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Can I leave Canada and raise my son in Germany?

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Anonymous Asked:

My partner & I are considered common-law. We have a few month old baby together. I am German citizen with a Canadian permanent resident card and my partner is Canadian citizen. Our relationship doesn't look good. In case we separate, I would like to take my child to Germany and raise him there in a great living environment (large house, secure family etc). I know my partner would fight for our boy to stay with him in Canada. However, the problem with him is that he's never paid his taxes since he started working 13 years ago and screwed the tax system. He also has depression issues and so does his mother. I wouldn't want my son to stay in Canada with his father and grandmother due to the mental health issues and his father's poor financial decisions. I would agree on visiting rights and wouldn't want child support. What are my chances to raise my child in Germany?

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Stuart Zukerman
6 years ago

The outcome of applications to court respecting Mobility & Relocation are extremely difficult to predict. The test is always what is in the best interests of the child in question.

Parenting Time generally
The court looks at the issue of parenting time from the perspective that it is generally believed that maximizing contact between the child and both parents following separation is generally good for the child. It is not a contest to determine who is the better or best parent – adequacy of parenting is the measuring bar – as long as the parent can provide adequate parenting, that is enough for that parent to be awarded ongoing significant parenting time. Over the course of the past 2 decades, the BC courts have become much more generous and liberal with granting parenting time to fathers who may have been largely uninvolved in parenting the child prior to separation. The courts recognize that following separation there will now be two homes for the child and each parent should be actively involved in the care of the child after separation even if they weren’t as involved before separation due to work hours or the living arrangement that resulted in one parent having more responsibility for child care. It is not unusual these days to see 50/50 or 60/40 parenting arrangements imposed by the court even when the child is still an infant.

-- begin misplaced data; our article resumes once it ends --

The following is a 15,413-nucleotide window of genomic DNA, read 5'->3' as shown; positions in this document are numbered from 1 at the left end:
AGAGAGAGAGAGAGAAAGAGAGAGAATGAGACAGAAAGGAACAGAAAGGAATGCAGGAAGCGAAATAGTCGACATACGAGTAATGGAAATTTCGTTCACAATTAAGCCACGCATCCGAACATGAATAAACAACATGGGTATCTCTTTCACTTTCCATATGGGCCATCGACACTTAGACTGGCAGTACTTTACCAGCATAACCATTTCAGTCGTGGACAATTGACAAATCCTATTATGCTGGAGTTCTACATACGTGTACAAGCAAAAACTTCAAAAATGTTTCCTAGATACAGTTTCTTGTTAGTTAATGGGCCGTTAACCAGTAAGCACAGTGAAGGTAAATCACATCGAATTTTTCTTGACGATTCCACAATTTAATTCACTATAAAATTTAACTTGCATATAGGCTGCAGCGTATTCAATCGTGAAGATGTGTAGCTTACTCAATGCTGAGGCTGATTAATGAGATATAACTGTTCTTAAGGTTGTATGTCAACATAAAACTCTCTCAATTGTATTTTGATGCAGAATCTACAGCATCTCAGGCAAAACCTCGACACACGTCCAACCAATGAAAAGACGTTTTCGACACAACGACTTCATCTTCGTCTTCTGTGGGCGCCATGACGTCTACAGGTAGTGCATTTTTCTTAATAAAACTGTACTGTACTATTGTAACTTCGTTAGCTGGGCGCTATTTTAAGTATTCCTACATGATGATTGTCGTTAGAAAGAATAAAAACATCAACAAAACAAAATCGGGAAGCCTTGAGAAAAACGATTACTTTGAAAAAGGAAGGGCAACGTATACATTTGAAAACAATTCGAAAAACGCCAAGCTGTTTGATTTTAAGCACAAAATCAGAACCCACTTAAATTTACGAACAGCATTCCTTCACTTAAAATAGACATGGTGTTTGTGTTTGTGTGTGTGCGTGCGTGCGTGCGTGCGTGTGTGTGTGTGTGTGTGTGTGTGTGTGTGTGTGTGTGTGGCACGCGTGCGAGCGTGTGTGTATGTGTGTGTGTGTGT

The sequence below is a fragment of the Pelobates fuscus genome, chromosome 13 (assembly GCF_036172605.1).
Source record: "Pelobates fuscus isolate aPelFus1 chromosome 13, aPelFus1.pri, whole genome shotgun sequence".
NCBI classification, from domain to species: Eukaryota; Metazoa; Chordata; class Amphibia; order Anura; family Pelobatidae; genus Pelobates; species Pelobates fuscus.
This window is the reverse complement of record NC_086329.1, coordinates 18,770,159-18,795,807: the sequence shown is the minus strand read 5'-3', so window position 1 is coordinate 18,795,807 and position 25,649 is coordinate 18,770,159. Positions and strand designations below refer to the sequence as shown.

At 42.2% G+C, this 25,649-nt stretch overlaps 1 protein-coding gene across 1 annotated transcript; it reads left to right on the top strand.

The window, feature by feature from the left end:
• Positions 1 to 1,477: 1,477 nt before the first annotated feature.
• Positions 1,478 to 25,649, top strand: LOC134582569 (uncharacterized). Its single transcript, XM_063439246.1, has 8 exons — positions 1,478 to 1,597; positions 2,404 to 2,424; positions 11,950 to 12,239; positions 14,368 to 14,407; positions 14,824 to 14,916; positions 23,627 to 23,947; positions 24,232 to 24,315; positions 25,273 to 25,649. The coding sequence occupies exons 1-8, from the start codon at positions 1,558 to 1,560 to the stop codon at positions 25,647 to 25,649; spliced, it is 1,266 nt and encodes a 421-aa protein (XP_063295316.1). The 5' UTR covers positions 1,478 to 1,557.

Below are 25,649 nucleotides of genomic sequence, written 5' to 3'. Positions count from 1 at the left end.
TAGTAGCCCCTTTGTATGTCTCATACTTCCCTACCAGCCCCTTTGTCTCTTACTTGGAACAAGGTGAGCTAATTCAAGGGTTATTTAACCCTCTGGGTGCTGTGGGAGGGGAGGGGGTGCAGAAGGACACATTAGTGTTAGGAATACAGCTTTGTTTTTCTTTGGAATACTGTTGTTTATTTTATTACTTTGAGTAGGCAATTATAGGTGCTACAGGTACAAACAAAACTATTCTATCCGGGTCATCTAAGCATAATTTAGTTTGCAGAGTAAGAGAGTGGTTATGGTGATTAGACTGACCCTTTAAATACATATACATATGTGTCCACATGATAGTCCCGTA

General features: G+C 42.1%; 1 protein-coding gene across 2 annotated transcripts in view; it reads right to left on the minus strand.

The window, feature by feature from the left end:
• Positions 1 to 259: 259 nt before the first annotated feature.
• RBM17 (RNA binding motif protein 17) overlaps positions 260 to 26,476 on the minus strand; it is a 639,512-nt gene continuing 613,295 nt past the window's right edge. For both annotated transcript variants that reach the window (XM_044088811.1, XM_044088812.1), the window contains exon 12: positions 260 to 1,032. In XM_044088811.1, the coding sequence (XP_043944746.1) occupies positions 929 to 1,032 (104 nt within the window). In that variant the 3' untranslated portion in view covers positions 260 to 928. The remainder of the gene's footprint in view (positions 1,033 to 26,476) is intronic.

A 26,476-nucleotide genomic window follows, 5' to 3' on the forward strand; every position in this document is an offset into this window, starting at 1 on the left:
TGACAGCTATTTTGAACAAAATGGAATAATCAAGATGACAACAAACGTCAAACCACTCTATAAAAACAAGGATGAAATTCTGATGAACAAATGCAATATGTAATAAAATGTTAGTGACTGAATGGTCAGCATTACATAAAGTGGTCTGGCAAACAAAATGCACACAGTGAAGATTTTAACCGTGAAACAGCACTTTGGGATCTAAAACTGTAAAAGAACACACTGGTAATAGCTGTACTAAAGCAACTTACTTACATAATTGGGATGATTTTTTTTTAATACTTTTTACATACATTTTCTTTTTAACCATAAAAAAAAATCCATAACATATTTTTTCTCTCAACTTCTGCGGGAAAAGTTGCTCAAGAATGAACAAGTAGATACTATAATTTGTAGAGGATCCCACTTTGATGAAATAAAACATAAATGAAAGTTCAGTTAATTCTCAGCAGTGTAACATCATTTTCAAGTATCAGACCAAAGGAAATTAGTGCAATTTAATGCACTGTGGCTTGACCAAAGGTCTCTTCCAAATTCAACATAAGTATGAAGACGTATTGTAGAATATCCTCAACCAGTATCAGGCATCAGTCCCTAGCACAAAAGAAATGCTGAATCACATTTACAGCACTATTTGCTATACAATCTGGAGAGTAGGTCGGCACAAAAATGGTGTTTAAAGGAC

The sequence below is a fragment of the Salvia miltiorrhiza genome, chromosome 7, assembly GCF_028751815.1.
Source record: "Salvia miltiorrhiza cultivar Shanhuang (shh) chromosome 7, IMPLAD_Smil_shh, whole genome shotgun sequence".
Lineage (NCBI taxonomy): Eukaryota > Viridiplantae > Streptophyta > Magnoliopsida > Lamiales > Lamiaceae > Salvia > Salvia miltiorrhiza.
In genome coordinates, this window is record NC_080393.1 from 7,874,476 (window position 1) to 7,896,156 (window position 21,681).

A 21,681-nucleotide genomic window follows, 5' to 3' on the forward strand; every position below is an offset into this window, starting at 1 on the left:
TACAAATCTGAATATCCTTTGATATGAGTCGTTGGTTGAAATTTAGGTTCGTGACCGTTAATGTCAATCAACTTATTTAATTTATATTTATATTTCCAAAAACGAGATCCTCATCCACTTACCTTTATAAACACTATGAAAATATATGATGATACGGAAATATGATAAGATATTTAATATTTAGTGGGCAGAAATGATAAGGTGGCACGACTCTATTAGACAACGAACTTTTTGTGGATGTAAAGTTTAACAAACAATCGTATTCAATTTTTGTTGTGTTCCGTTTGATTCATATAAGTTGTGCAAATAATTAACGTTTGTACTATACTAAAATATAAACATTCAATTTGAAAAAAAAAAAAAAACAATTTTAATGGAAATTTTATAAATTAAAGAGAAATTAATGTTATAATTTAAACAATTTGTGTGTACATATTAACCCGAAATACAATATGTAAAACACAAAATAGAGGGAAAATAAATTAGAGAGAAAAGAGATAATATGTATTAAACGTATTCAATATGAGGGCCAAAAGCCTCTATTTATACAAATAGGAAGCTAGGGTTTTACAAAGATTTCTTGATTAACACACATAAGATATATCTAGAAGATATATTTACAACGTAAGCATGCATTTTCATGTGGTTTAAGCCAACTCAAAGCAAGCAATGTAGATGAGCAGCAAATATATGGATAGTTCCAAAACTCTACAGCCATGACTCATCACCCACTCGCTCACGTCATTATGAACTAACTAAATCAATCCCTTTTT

Relocation
Anytime a parent wishes to relocate a child in such a way that the move can reasonably be expected to have a significant impact on the relationship with a guardian (or other person’s having a significant role in the child’s life , such as grandparents), the parenting seeking to relocate must give notice to the other party at least 60 day’s written notice of the proposed date and place of relocation. If the non moving parent raises their objection to the move within 30 days of receiving written notice then the moving party must not proceed with the move unless a court order permitting the move is granted.

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